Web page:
Networks of valleys cross much of the ancient surface of Mars, and along with deltas and other features these all show that the environment once warm and wet enough to sustain liquid water at the surface. But when? And for how long?
Concerning the When, the number of craters found in Martian valley networks suggest these formed around the late Noachian to early Hesperian eras, roughly 3.5 to 3.8 billion years ago.
As to How long, a group of scientists led by Monica Hoke (University of Colorado) studied seven large Martian valley networks to calculate how long it took to erode them. They then used this figure as a way to set bounds on how long that warm-and-wet period lasted.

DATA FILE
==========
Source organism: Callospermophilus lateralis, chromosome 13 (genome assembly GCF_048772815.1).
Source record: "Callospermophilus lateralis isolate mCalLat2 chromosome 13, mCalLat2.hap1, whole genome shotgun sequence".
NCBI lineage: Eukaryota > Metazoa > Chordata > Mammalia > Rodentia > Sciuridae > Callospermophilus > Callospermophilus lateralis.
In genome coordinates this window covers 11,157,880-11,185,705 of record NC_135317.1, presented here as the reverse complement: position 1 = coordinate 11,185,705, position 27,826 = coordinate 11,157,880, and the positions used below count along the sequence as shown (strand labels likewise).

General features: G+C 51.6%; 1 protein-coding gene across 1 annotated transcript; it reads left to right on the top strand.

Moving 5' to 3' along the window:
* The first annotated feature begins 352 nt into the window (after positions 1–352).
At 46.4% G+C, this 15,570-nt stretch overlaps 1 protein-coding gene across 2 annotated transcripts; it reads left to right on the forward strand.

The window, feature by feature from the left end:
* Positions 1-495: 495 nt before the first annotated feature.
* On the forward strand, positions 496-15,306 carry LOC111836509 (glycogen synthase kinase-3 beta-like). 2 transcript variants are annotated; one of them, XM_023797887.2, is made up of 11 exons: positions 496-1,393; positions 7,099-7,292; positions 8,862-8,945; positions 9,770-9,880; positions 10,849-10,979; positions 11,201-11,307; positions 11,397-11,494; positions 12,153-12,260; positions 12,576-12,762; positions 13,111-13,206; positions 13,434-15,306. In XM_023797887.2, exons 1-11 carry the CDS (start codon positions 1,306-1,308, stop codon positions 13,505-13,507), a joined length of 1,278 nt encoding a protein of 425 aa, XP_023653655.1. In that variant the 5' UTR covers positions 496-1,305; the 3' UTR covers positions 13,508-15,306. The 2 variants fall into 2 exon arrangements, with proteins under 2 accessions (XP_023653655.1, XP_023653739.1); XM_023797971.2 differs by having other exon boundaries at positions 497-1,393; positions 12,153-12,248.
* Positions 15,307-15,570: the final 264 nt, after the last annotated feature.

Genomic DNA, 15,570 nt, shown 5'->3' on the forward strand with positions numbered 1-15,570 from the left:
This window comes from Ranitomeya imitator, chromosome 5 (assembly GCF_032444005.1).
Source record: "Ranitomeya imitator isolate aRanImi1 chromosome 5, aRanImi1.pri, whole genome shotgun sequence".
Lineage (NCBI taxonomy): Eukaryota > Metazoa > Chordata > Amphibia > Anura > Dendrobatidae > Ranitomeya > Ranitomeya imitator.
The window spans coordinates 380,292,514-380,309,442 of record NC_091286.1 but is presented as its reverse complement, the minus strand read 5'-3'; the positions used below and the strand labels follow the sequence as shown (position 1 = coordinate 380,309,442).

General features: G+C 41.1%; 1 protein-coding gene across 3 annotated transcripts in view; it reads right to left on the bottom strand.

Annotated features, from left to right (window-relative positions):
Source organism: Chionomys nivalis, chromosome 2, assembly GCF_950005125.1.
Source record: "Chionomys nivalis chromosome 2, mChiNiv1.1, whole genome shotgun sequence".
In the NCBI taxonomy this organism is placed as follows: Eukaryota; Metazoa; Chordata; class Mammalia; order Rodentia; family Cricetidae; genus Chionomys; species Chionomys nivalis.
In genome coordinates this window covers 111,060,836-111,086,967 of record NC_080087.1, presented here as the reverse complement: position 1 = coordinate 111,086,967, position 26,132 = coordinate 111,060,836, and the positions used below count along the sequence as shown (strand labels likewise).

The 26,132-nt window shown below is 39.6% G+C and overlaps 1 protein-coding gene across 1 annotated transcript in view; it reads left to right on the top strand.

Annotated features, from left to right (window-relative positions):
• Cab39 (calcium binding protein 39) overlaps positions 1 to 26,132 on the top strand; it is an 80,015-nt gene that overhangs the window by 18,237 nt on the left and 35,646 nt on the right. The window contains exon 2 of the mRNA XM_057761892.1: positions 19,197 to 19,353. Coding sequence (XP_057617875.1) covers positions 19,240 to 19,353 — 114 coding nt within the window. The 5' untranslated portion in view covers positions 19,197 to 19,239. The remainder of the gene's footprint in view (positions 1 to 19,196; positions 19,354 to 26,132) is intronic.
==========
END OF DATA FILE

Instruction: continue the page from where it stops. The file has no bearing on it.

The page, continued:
The result, published in Earth and Planetary Science Letters (September 29, 2011) shows the period was brief in geologic terms, something like 100,000 to 10 million years.
Despite uncertainties in how fast the erosion would occur, the team says, “The amount of time required to form these large valley networks does not extend valley formation earlier than the Late Noachian.” The results, they say, also fit with ideas that valley-making was constrained to the Noachian–Hesperian transition in geologic time.